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Over Two Years In: Where Are We Now?

Luis Reyes, OMS-III, examines a patient at the office of his preceptor, El Paso internist and oncologist Cesar Vivanco, MD. Photo credit: Shaminder Dhillon.

Since opening its doors in August 2016, the Burrell College of Osteopathic Medicine (BCOM) has welcomed over 480 medical students between the three classes. The curriculum for the first two years takes place in the classroom and focuses on biomedical science coursework, osteopathic manipulative techniques, and medical ethics. The students practice their skills on standardized patients, healthy individuals who have volunteered to act out specific ailments.

By year three, the future physicians are ready to put all they have learned into practice by working with actual patients. Over 500 licensed physicians from all over the region are currently serving as clinical preceptors. These are the instructors who guide and mentor the medical students through their clinical clerkship rotations. The 160 students in the inaugural class of 2020 are currently completing their clinical clerkships at hospitals and health clinics in one of the five regional hubs BCOM has established throughout the Southwest. Students are assigned to work in either Las Cruces, El Paso, Albuquerque/Northern New Mexico, Eastern New Mexico, or Tucson.

In July 2018, the third years reported to campus for a two-week Introduction to the Clinical Experience course. They then had a week to relocate to their hubs before beginning their rotations on July 30. The clinical clerkship experience is designed to give the students a broad taste of the medical field so they can better determine what specialty they would like to enter into after graduation.

“The third year students go through nine core rotations,” explained Clerkship Coordinator Wendy Zuniga. “They complete two rotations each in internal medicine, family medicine, and surgery. They also do one rotation each in obstetrics/gynecology, psychiatry, and pediatrics.”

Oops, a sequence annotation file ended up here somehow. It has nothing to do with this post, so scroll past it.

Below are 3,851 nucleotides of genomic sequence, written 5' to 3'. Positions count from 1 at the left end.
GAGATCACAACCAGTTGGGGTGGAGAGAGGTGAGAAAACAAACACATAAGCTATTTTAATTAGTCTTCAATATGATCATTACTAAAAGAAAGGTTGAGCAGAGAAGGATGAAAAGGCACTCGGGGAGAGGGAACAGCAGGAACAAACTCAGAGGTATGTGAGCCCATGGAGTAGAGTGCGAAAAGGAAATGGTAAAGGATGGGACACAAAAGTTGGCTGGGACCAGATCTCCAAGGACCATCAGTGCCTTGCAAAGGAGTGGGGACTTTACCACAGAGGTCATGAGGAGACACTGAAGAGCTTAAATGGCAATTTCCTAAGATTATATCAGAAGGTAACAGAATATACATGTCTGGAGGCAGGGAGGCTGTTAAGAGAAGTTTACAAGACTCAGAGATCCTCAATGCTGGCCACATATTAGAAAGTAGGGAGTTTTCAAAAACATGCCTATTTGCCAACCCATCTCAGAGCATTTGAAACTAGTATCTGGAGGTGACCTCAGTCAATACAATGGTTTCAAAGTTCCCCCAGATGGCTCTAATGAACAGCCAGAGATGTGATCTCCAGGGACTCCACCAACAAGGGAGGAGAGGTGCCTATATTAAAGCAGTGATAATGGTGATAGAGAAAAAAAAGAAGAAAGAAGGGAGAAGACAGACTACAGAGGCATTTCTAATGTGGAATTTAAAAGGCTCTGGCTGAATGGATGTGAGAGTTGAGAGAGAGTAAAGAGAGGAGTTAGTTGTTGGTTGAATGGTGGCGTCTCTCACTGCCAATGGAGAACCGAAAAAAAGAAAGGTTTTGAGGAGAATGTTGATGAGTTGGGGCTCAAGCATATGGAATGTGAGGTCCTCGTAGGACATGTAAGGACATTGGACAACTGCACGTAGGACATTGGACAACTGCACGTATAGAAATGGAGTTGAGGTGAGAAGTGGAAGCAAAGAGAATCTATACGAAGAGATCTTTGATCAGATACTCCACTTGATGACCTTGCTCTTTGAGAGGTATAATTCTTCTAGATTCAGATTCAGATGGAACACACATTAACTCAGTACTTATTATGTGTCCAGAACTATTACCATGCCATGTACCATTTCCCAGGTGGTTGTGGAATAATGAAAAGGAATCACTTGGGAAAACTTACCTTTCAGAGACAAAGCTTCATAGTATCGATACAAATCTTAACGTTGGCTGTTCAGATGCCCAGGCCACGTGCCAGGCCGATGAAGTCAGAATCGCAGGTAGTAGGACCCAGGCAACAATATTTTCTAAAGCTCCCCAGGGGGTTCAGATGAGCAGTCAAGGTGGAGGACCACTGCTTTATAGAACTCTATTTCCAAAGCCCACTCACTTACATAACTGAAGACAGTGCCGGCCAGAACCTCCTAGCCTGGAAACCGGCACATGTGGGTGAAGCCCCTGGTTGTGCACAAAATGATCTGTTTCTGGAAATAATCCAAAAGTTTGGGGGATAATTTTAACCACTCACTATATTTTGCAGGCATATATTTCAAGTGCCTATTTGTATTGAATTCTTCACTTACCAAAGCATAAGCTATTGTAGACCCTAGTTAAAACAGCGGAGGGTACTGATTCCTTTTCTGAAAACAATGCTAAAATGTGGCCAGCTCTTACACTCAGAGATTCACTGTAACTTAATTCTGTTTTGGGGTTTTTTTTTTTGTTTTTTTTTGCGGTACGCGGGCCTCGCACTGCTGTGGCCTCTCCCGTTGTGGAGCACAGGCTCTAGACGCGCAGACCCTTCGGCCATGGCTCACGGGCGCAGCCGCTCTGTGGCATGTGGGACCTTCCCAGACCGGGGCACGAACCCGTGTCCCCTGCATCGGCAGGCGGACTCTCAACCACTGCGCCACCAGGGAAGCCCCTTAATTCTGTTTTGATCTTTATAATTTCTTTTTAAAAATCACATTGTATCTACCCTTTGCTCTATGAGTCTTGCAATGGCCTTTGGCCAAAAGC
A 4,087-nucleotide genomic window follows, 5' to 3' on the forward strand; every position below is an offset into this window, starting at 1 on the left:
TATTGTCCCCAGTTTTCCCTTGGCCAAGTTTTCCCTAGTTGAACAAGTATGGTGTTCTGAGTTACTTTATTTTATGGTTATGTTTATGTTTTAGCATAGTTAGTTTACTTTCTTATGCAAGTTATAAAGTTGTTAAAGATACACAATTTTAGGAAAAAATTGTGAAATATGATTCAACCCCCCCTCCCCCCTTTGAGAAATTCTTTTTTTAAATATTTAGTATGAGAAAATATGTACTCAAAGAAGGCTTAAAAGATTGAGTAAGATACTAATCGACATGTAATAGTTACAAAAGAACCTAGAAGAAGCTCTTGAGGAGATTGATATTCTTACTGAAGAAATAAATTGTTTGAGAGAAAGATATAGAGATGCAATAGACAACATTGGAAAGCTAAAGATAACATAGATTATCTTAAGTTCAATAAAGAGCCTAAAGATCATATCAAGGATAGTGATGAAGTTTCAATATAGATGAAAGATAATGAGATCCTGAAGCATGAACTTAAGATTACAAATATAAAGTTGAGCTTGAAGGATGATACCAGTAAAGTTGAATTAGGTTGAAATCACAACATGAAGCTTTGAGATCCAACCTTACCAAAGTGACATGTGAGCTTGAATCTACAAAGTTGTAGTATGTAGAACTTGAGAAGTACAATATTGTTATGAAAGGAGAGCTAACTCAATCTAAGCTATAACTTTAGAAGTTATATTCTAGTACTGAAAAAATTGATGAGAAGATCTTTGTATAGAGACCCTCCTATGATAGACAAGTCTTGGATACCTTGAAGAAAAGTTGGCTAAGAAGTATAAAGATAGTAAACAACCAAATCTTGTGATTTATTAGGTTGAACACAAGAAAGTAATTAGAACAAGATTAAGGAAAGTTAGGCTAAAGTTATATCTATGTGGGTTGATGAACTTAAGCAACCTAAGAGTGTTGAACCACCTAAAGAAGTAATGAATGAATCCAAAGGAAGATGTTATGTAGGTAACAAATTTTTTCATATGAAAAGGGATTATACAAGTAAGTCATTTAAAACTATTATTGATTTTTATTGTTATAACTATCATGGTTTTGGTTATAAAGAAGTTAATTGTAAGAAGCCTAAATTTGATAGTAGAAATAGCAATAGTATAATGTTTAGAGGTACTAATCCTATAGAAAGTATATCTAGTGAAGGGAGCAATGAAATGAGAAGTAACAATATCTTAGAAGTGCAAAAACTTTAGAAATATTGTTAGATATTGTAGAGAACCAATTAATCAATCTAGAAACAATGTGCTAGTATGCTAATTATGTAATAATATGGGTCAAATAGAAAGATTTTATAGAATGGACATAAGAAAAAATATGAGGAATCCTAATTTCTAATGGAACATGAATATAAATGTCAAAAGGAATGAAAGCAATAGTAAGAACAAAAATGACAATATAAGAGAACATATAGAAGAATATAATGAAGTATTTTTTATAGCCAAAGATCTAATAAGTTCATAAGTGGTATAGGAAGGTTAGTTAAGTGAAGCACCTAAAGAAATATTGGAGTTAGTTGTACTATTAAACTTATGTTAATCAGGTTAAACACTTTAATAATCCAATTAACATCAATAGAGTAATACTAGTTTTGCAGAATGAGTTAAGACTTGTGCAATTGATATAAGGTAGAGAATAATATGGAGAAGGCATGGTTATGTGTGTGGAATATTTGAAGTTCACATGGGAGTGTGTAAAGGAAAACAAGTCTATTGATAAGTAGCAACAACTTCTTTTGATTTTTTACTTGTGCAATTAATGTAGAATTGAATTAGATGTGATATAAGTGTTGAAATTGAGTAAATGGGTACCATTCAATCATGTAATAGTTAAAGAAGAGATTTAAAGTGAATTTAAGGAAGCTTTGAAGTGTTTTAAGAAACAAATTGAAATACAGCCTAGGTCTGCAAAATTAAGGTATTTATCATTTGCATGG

Rotations last four weeks and students must take a Comprehensive Osteopathic Medical Achievement Test (COMAT) at the end of each rotation. Throughout the year, they return to the main campus twice to participate in workshops and they must take an elective. “This is a rotation students can take in any state with any credentialed preceptor in any specialty,” Zuniga said.

Medical student Luis Reyes is assigned to the El Paso hub. He has already completed his rotations in obstetrics/gynecology and pediatrics and is now working in internal medicine. “My experiences so far have been very positive. The preceptors I have worked with have been very helpful in teaching me not only the clinical knowledge, but also great bedside manners,” Reyes said. “Each rotation has been memorable. I have clinically followed couples through the last few weeks of pregnancy and was present during the birth of their baby. I have been present when a couple was told their baby, who they were so eager to see in the sonogram, no longer had a heartbeat. I was able to earn the trust of a depressed teenager that told me all about his problems. I have seen patients hooked up to numerous machines walk out of the hospital smiling a few days later. These kind of experiences, whether they are happy or sad, are what make the medical field so special.”